A night guard at an armored car company in the southern U.S. organizes one of the biggest bank heists in American history.
“Masterminds” is one of those movies that will have you laughing at some scenes but also wishing it wasn’t so raunchy. In one of the first scenes of the film, we get acquainted with David Ghantt (Zach Galifianakis), who is shown driving a car with a wooden driver’s side door, which replaced one that was obviously damaged. From the get-go, the viewer knows that David is a bit odd. David is a guard for an armored car company and, strangely enough, this movie is based on a true story.
David likes a woman he works with, named Kelly (Kristen Wiig), who winds up getting fired from the job. Kelly thinks David is sweet and is nice to him, and he falls for her, despite the fact he is engaged. In fact, one of the comedic scenes features David and his fiancée taking engagement photos. Their poses are, at times, hilarious. Unfortunately, Kelly knows a schemer named Steven (Owen Wilson), and Steven comes up with the idea of motivating David, through his feelings for Kelly, to rob millions of dollars from a vault. David has the access, too. He nearly fumbles the entire plan (with some side-splitting moments), but he gets the money and is led to believe that Kelly will meet him in Mexico to live happily ever after with him. He winds up with $20,000 cash and expects more as he waits in Mexico for her. However, though Kelly isn’t going to meet him, she feels guilty for how she used David. Also, when Steven hires a hit man to kill David, Kelly does her best to warn him. Fortunately for them, and for some more laughs, their paths cross again.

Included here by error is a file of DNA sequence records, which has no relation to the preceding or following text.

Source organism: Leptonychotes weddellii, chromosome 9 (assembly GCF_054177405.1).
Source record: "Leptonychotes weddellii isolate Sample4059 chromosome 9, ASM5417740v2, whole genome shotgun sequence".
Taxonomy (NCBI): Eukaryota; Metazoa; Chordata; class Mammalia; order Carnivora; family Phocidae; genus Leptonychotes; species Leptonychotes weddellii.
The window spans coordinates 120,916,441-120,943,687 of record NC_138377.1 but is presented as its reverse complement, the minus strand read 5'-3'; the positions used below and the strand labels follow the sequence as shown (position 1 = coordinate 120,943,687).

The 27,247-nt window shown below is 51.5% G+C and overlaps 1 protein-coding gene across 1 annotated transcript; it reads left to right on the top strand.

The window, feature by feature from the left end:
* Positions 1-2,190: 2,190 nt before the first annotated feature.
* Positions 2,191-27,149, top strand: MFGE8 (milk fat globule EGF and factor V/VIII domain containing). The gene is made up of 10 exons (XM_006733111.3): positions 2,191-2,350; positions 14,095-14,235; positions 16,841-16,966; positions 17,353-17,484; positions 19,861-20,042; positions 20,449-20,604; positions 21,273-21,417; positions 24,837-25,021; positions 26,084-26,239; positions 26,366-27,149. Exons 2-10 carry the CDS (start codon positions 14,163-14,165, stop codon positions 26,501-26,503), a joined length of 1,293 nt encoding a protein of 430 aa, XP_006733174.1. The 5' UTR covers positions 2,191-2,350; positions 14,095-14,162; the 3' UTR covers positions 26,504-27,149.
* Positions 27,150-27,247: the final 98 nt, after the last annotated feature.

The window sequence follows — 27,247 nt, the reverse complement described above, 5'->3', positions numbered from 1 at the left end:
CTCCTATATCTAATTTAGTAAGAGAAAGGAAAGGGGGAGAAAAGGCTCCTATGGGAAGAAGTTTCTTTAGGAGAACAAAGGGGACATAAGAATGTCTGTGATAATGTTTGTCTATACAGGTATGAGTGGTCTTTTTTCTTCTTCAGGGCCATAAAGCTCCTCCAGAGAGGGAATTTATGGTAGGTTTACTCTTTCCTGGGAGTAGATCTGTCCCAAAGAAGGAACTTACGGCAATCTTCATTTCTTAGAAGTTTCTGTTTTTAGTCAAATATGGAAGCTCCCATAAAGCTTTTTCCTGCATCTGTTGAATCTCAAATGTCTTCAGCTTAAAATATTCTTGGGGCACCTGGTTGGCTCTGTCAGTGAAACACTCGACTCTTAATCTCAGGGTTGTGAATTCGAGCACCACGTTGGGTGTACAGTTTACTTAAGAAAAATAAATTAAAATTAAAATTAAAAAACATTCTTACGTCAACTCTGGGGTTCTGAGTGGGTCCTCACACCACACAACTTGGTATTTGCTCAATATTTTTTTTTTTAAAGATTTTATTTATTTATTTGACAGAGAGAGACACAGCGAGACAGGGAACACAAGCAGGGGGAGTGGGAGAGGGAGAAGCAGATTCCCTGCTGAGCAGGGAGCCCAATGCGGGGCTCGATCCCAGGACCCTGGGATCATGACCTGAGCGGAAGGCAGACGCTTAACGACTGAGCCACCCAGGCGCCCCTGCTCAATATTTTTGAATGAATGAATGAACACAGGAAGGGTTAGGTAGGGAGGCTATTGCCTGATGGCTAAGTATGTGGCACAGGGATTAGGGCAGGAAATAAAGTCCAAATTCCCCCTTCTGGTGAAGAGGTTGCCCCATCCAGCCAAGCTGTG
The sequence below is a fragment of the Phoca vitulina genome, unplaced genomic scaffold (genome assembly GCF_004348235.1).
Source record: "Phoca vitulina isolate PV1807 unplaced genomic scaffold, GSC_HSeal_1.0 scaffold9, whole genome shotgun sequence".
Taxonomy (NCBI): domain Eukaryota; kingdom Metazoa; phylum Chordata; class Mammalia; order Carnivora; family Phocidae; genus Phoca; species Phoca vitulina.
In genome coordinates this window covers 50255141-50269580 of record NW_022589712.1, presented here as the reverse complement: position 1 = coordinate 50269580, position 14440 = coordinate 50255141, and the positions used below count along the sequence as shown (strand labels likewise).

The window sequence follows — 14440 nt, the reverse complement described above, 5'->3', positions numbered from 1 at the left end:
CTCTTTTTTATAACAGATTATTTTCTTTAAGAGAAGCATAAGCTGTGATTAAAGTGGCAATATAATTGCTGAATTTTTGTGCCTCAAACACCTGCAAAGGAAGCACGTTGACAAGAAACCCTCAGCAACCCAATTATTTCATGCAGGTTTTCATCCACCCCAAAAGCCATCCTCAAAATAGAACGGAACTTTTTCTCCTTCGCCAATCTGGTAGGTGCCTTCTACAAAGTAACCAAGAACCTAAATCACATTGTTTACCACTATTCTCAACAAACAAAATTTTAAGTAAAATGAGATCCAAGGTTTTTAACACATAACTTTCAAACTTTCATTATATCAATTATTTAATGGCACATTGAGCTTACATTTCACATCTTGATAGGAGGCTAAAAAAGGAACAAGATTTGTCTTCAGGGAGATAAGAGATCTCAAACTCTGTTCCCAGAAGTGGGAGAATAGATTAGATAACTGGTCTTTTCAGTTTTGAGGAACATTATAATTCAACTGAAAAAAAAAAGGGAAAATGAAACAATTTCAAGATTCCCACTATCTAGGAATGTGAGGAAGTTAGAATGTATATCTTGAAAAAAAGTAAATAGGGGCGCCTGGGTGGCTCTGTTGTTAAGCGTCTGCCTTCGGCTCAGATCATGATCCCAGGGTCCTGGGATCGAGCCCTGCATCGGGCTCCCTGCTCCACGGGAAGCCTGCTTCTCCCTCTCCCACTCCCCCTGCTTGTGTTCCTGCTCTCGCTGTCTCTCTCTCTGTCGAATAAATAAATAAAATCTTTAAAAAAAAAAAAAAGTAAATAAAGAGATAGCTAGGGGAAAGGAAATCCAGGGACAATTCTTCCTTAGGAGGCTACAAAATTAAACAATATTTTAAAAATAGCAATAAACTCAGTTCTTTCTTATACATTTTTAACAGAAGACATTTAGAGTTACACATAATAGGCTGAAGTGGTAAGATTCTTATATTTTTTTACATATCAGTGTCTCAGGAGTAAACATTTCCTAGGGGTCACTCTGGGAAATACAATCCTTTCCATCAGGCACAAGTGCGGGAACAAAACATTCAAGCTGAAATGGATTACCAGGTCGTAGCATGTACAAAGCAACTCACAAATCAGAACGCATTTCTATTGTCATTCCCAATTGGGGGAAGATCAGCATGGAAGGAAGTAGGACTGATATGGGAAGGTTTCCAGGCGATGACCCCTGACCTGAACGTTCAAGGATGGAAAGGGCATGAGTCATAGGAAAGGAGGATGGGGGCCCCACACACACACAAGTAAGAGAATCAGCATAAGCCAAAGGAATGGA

Some of the other funny moments include David leaving the country with $20,000 stuffed in the back of his pants, giving him a rather large derrière as he makes his way through the airport. Another comedic moment features David putting on a disguise, and he looks like Gene Shalit, formerly of “The Today Show.” Many other such instances show the sweetness in David’s personality, despite his poor decision making, which Kelly can’t seem to forget. Unfortunately, the film features strong language, in addition to several sexual comments and innuendos. So, we are unable to award it our Dove “Family-Approved” Seal. What a shame, because, with a little “cleaning up,” it could have been an entertaining movie for parents and kids 12 and older.